Of her hit Tik Tok, she recalls: 'I remember specifically him saying: ‘Make it more dumb. Make it more stupid. Make it more simple, just dumb.’'

Dr. Luke, through his representatives, denied to the NY Times that he had manipulated the singer's image, pressured her over which songs to put on the Animal album or had emotionally abused her in any way.

Better: Kesha underwent treatment in 2014 at a facility specializing in eating disorders. She thanked the NY TImes on Wednesday for 'shedding light on my life and legal situation.'

On Wednesday, Kesha took to her Instagram to thank the newspaper for 'shedding light on my life and legal situation.'

She wrote: 'There's nothing harder than dreaming and working and fighting for something your whole entire life, since you were 3 years old, since you could speak. and you FINALLY achieve it. and then have someone else take it away from you.'

'My heart has a giant hole in it and is literally aching and throbbing from sadness and loss. imagine someone owning your voice... and not letting you sing. singing is how I have dealt with everything in my life. and my right has been taken away.'


Dr. Luke's lawyer, Christine Lepera, provided a statement to Billboard on Wednesday in response to Kesha's profile:  

'The New York Times Magazine profile piece that ran today unfortunately has many inaccuracies.

This article is part of a continuing coordinated press campaign by Kesha to mislead the public, mischaracterize what has transpired over the last two years, and gain unwarranted sympathy.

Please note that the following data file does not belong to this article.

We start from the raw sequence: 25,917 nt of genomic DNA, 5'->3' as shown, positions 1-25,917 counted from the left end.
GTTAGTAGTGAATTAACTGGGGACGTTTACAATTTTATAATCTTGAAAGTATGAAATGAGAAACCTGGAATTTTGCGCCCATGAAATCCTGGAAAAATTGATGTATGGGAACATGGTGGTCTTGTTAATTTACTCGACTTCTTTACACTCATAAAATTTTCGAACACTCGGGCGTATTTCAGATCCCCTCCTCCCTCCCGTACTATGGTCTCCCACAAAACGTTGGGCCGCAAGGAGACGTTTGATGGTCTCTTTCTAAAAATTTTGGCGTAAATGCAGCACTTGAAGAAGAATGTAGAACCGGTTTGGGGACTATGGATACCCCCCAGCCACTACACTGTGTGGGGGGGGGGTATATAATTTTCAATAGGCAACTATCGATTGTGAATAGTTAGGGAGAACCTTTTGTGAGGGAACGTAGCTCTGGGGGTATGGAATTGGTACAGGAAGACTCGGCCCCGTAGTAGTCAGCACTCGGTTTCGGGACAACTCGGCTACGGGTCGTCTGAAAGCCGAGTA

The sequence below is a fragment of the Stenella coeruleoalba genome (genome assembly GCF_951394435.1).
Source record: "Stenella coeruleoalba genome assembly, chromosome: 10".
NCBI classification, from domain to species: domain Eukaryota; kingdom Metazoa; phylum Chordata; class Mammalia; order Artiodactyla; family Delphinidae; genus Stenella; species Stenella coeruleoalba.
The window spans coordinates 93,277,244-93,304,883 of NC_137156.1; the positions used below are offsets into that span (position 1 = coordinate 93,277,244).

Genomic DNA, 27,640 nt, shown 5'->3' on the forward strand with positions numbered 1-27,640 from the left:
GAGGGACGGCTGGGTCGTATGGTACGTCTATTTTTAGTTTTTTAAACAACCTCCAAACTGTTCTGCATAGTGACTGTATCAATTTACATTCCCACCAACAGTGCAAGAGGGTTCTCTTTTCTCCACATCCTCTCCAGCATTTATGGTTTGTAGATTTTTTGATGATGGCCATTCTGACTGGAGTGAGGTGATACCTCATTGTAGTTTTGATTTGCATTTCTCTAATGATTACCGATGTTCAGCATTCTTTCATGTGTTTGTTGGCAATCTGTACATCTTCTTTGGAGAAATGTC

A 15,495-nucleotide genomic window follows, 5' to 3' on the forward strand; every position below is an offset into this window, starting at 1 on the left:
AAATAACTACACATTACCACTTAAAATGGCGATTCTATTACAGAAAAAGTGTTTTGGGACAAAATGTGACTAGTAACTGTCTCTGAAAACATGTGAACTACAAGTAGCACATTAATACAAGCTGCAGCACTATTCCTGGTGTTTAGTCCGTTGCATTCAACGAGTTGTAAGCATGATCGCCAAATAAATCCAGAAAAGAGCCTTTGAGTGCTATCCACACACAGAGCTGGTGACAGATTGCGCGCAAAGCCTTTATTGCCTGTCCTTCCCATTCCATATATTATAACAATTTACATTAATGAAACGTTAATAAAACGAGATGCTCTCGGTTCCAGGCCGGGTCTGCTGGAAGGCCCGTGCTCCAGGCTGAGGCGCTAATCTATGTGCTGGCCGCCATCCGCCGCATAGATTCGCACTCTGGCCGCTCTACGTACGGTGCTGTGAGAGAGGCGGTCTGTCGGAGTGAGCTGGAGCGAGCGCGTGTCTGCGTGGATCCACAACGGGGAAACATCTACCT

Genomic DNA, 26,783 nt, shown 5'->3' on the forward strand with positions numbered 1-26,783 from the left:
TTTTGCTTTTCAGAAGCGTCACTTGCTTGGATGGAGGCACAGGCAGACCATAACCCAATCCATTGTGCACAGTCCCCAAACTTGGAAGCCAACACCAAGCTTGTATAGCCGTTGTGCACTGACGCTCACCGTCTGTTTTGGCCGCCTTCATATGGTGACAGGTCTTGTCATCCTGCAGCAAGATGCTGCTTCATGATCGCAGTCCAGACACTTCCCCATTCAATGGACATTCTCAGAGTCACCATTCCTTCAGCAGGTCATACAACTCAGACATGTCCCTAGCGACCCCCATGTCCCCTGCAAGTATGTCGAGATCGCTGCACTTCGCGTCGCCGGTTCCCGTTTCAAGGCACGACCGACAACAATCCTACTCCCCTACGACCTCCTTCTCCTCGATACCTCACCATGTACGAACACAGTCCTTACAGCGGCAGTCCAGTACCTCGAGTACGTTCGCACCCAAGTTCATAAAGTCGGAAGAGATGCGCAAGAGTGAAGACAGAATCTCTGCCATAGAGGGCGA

Kesha filed a shock and awe complaint of alleged abuse against Luke Gottwald in 2014 - for contract negotiation leverage. It backfired.

She never intended to prove her claims. She has voluntarily withdrawn her California complaint, after having her counterclaims in New York for alleged abuse dismissed.

Nevertheless, she continues to maliciously level false accusations in the press to attack our client.

The reality is that for well over two years, Kesha chose - and it was entirely her choice - not to provide her label with any music.

Kesha was always free to move forward with her music, and an album could have been released long ago had she done so.

She exiled herself.

It was not until months after the denial of her injunction motion – for the first time in June and July 2016 - that Kesha started to provide the label with music.

She provided 22 recordings created without any label consultation which were not in compliance with her contract, were in various stages of development, and which Kesha’s own team acknowledged needed work. Then, and for the last several months, the label has been in discussions with Kesha and her team to choose the best music, create additional music, and work on the tracks created.

A&R representatives of both Kemosabe and RCA have provided Kesha with detailed feedback in writing and in person on the tracks she provided to help her further develop the material. Kesha has also agreed with Kemosabe and RCA on a list of producers who will work with her on these tracks, a studio has been reserved for these sessions, and a budget for certain work provided.

The creation of an album is a process, however what has clearly been communicated is that the aim is for a release date as early as possible. It is in the economic best interest of the label and Mr. Gottwald to put out a top selling album, and that takes time. In fact, the label suggested an early release of an advance Kesha track. It was Kesha’s team who rejected this proposal.

Kesha’s claim in the article that she has no ability to earn money outside of touring is completely rebutted by well documented public court records which apparently escaped the article’s attention.'